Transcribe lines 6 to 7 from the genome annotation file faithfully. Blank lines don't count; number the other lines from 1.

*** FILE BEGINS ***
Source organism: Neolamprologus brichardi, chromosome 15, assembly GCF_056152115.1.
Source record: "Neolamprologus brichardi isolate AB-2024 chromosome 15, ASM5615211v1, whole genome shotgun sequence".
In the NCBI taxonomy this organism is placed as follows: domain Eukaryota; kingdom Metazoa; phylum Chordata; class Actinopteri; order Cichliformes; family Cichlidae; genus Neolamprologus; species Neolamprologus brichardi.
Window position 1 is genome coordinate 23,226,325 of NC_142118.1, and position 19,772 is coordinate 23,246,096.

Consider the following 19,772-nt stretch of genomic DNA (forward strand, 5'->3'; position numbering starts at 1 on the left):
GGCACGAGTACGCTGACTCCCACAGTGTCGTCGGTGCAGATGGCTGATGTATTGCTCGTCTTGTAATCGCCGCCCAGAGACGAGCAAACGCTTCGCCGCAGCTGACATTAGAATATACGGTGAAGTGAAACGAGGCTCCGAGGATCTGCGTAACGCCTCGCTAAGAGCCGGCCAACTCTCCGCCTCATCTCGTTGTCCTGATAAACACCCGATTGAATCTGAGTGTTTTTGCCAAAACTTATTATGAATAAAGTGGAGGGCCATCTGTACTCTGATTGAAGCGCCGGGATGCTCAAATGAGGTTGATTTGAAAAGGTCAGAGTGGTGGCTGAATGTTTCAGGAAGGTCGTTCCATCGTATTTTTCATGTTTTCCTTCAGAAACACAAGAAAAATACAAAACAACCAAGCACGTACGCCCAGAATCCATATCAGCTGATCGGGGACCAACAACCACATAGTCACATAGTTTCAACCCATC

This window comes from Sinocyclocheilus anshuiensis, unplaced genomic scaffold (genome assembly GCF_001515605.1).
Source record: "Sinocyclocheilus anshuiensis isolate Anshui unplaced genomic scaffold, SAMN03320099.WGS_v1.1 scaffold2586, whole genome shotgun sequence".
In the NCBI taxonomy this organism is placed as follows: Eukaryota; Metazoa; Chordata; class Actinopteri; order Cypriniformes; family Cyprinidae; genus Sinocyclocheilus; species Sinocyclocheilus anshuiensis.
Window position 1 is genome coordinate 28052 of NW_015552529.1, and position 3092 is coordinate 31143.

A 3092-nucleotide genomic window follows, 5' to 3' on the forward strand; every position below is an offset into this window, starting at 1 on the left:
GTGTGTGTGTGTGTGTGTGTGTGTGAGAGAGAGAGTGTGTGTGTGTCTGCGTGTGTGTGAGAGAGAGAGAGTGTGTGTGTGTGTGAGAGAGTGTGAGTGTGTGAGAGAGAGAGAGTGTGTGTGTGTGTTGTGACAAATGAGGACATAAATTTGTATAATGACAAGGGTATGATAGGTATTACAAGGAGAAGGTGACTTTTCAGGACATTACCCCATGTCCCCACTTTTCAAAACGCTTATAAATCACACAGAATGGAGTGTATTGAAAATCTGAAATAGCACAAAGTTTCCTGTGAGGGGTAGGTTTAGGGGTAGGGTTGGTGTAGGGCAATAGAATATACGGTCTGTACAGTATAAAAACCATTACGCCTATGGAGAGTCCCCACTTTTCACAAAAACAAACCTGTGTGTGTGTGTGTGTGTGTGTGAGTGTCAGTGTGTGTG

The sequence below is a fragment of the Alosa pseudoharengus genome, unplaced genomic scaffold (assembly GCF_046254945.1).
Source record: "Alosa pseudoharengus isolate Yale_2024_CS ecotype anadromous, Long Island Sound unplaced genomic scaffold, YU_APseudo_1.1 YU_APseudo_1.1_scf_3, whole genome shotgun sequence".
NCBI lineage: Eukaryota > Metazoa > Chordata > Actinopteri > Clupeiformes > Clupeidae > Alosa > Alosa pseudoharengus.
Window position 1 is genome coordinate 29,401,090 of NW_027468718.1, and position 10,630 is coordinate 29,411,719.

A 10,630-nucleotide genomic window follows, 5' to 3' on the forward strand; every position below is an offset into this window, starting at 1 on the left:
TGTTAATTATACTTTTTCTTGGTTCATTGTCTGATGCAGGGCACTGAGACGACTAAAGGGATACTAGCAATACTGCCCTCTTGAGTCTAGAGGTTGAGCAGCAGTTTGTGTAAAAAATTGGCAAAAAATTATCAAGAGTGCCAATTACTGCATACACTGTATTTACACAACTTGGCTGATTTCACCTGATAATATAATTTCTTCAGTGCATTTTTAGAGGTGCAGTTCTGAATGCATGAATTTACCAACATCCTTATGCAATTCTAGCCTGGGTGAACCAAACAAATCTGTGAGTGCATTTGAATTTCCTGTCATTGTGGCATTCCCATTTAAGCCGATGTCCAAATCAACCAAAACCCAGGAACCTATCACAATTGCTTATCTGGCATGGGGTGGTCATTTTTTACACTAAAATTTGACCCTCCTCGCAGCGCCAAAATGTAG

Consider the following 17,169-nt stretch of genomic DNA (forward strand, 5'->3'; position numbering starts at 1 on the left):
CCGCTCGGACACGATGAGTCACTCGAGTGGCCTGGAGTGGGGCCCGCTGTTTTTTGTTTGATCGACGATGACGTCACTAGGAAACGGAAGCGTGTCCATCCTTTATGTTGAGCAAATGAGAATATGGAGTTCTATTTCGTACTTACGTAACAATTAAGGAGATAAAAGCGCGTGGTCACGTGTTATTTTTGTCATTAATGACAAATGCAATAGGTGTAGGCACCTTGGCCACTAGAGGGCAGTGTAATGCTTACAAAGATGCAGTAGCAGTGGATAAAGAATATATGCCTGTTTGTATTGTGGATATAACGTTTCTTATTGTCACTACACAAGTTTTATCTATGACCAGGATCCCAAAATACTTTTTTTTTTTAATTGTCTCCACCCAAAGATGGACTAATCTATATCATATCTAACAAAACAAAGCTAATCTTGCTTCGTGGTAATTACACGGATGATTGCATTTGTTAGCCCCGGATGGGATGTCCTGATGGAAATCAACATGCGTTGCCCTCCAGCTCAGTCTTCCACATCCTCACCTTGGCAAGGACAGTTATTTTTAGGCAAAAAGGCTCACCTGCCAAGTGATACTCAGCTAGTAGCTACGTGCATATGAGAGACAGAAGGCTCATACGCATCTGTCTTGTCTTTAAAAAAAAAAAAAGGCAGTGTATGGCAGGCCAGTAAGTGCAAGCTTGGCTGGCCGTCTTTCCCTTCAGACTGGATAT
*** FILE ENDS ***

GGCACGAGTACGCTGACTCCCACAGTGTCGTCGGTGCAGATGGCTGATGTATTGCTCGTCTTGTAATCGCCGCCCAGAGACGAGCAAACGCTTCGCCGCAGCTGACATTAGAATATACGGTGAAGTGAAACGAGGCTCCGAGGATCTGCGTAACGCCTCGCTAAGAGCCGGCCAACTCTCCGCCTCATCTCGTTGTCCTGATAAACACCCGATTGAATCTGAGTGTTTTTGCCAAAACTTATTATGAATAAAGTGGAGGGCCATCTGTACTCTGATTGAAGCGCCGGGATGCTCAAATGAGGTTGATTTGAAAAGGTCAGAGTGGTGGCTGAATGTTTCAGGAAGGTCGTTCCATCGTATTTTTCATGTTTTCCTTCAGAAACACAAGAAAAATACAAAACAACCAAGCACGTACGCCCAGAATCCATATCAGCTGATCGGGGACCAACAACCACATAGTCACATAGTTTCAACCCATC

This window comes from Sinocyclocheilus anshuiensis, unplaced genomic scaffold (genome assembly GCF_001515605.1).